As of noon we are 13.23 feet and falling. Our record was 13.51 feet--almost 6 inches above the previous record from 1916. Much of the standing water has developed into pools of swamp life, and has the matching smell. At the waterline's edge are enormous amounts of insects. While walking, I could hear a steady "buzzing" sound from all their wings. If I stopped for a few seconds, the sound would disappear, but as soon as I moved they all took flight again and the sound returned. The once flooded areas are a bit of a mess. The grass is colored white with what I assume to be silt. A lot of debris marks were water once was and cleanup from this ordeal should be a lot of fun.
The Red Cross has been coming by lately to deliver food and water. Today they dropped off two palettes of food and water. The river crested on Friday and just started it's retreat. We have been warned not to drink our well water, so the canned water is quite helpful. Our house doesn't really need the food--our natural gas is still on and we're able to cook just fine. Some others down the street are not so lucky. Since we had dark clouds overhead, I got out some plastic and covered the donations. Then, Noah and I broke out our spray painting skills and made a sign to let everyone know it was for them.
Tonight was the first night of rehearsal for U-Rock's production of Macbeth Did It. I will be stage managing the show--my first show as stage manager. There isn't much of a set and the lighting setup shouldn't take too long, so I asked for the stage manager position.
After class I took a tour of the south side of Janesville with Tazz to look at the flood damage. We started at Rotary Gardens, which had a fair bit of flooding. The bridgers were closed and several paths by the logoon. Some of the rock gardens were underwater as well. But it almost looked like the water belonged there. Tazz and I traveled Palmer Dr to Beloit Ave and to the intersection of Beloit Ave and Delavan Dr. This intersection was completely under water--about 8 inches of it. We traveled up Delavan Dr to 51 with not too much flooding after the intersection. From 51 we crossed the river and survayed the Monterey Dam and park. It was mostly inaccessable. The waters covered Riverside St. shortly after the railroad bridge and had most of the VanGualder bus station parking lot submurged. Large quanties of water were flowing through this area and a fairly quick speed. We went back to Montery Park and I traveled around the bike path--most of which was covered in abour 3 inches of water. From there, we headed up Rockport Rd, Racine and back to Beloit Ave. Pictured is Tazz traveling through the intersection of Beloit Ave and Delavan Dr.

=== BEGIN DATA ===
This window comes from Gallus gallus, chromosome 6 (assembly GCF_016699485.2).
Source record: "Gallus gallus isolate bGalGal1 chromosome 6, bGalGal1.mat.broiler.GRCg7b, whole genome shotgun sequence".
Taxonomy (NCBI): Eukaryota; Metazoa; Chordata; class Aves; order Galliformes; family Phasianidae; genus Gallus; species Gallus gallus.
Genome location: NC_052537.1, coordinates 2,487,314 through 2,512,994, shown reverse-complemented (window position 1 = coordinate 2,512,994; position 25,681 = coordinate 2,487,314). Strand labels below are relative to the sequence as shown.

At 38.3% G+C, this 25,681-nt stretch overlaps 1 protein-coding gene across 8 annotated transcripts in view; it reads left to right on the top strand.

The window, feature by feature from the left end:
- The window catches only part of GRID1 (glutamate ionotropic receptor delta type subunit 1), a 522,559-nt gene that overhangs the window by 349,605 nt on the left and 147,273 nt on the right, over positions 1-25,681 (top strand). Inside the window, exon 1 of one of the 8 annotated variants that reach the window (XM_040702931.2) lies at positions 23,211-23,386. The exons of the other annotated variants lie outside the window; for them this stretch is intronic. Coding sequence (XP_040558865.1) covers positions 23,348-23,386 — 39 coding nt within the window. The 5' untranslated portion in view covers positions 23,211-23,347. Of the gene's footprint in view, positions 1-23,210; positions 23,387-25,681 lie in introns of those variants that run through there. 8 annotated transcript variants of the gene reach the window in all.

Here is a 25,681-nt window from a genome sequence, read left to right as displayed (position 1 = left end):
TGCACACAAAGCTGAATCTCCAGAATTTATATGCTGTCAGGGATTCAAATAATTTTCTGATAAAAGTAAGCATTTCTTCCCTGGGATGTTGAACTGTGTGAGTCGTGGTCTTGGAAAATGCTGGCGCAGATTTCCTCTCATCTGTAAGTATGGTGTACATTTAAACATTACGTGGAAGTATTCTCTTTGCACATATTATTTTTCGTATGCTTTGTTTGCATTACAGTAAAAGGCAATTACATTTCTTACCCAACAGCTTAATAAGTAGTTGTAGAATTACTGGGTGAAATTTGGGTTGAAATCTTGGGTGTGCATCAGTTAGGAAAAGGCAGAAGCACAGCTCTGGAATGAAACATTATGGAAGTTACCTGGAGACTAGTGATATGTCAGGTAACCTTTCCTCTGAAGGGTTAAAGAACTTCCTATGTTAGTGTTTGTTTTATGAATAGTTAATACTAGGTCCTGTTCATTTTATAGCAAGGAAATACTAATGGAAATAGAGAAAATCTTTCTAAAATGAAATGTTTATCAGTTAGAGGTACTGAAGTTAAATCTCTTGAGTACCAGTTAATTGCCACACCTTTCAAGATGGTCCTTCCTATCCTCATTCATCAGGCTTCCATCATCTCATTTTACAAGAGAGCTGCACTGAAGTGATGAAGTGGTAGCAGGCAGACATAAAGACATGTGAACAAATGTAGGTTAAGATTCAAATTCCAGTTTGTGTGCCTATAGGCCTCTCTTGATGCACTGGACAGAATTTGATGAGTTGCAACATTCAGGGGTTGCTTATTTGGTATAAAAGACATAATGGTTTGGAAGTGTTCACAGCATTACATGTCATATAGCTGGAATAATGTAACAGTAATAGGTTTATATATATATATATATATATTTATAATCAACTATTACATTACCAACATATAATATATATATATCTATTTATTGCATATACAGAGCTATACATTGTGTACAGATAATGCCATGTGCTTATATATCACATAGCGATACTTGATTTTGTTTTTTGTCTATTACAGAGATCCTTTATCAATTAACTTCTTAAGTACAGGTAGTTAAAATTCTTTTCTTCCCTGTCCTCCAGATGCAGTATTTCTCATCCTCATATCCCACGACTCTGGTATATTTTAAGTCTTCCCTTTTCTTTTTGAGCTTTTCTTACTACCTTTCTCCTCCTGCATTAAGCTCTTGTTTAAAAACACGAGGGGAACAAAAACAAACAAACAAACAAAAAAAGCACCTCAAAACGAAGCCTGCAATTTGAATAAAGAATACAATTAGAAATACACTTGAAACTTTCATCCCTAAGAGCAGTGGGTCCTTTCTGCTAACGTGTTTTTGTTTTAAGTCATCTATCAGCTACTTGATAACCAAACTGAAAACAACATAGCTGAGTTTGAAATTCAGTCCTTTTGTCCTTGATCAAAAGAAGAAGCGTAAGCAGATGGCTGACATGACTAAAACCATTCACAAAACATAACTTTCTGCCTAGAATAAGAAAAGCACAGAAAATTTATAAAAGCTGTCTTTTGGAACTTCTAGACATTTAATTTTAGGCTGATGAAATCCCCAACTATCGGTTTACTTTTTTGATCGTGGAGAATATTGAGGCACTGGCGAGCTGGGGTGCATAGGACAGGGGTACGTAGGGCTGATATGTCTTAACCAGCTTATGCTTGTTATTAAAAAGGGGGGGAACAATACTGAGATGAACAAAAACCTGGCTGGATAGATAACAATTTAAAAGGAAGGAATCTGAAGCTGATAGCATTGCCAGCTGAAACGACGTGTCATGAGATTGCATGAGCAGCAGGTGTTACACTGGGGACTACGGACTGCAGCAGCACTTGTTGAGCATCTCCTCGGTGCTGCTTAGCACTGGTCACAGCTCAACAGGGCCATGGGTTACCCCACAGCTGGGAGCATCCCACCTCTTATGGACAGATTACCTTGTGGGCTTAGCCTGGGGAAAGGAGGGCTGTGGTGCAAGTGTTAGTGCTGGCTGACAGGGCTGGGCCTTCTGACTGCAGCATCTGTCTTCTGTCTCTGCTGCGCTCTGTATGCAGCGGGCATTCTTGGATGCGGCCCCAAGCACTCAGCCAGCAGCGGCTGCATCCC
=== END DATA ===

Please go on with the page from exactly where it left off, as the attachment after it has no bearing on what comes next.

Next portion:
I took a tour of Riverside Park in downtown Beloit. Turtle Island--a pirate ship play area--was actually an island (it's normally an isthmus) and completely unaccessable due to the flood waters. A fair bit of the park's paths were underwater and many of the benches. The downtown area of Beloit around 4th street was sandbagged, but looked pretty safe from flood waters. A section of 4th street was closed by the high school, water covering the road.